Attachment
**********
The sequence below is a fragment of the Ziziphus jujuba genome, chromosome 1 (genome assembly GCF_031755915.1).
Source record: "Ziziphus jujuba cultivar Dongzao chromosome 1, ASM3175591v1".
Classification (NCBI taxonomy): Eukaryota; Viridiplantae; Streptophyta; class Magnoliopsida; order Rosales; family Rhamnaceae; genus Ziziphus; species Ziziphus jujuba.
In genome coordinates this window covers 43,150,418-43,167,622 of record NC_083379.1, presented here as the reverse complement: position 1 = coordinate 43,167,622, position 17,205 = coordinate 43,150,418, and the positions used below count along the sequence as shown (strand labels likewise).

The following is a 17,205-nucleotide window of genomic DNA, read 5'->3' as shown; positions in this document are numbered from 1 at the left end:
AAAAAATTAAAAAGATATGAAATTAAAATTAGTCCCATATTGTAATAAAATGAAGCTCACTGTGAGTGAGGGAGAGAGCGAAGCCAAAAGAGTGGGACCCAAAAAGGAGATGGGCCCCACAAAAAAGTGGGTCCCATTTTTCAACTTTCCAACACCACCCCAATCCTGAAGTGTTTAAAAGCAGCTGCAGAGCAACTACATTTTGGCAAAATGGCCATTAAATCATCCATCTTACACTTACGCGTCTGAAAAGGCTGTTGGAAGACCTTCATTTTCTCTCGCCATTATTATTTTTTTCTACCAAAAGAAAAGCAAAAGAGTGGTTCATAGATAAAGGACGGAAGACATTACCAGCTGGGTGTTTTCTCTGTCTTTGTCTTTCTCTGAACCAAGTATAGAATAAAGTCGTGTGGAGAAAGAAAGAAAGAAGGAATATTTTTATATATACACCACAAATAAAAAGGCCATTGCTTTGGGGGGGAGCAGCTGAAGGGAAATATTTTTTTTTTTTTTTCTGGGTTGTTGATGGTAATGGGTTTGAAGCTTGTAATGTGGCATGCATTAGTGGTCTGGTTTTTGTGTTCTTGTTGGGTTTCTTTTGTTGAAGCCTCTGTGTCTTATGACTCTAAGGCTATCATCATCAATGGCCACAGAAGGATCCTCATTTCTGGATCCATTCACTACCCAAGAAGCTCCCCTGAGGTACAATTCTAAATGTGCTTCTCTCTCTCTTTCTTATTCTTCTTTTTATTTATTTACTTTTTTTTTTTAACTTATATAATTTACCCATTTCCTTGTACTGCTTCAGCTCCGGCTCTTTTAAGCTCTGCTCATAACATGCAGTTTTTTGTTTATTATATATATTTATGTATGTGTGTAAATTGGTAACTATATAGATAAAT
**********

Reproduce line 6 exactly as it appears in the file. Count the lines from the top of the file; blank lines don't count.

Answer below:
AAAAAATTAAAAAGATATGAAATTAAAATTAGTCCCATATTGTAATAAAATGAAGCTCACTGTGAGTGAGGGAGAGAGCGAAGCCAAAAGAGTGGGACCCAAAAAGGAGATGGGCCCCACAAAAAAGTGGGTCCCATTTTTCAACTTTCCAACACCACCCCAATCCTGAAGTGTTTAAAAGCAGCTGCAGAGCAACTACATTTTGGCAAAATGGCCATTAAATCATCCATCTTACACTTACGCGTCTGAAAAGGCTGTTGGAAGACCTTCATTTTCTCTCGCCATTATTATTTTTTTCTACCAAAAGAAAAGCAAAAGAGTGGTTCATAGATAAAGGACGGAAGACATTACCAGCTGGGTGTTTTCTCTGTCTTTGTCTTTCTCTGAACCAAGTATAGAATAAAGTCGTGTGGAGAAAGAAAGAAAGAAGGAATATTTTTATATATACACCACAAATAAAAAGGCCATTGCTTTGGGGGGGAGCAGCTGAAGGGAAATATTTTTTTTTTTTTTTCTGGGTTGTTGATGGTAATGGGTTTGAAGCTTGTAATGTGGCATGCATTAGTGGTCTGGTTTTTGTGTTCTTGTTGGGTTTCTTTTGTTGAAGCCTCTGTGTCTTATGACTCTAAGGCTATCATCATCAATGGCCACAGAAGGATCCTCATTTCTGGATCCATTCACTACCCAAGAAGCTCCCCTGAGGTACAATTCTAAATGTGCTTCTCTCTCTCTTTCTTATTCTTCTTTTTATTTATTTACTTTTTTTTTTTAACTTATATAATTTACCCATTTCCTTGTACTGCTTCAGCTCCGGCTCTTTTAAGCTCTGCTCATAACATGCAGTTTTTTGTTTATTATATATATTTATGTATGTGTGTAAATTGGTAACTATATAGATAAAT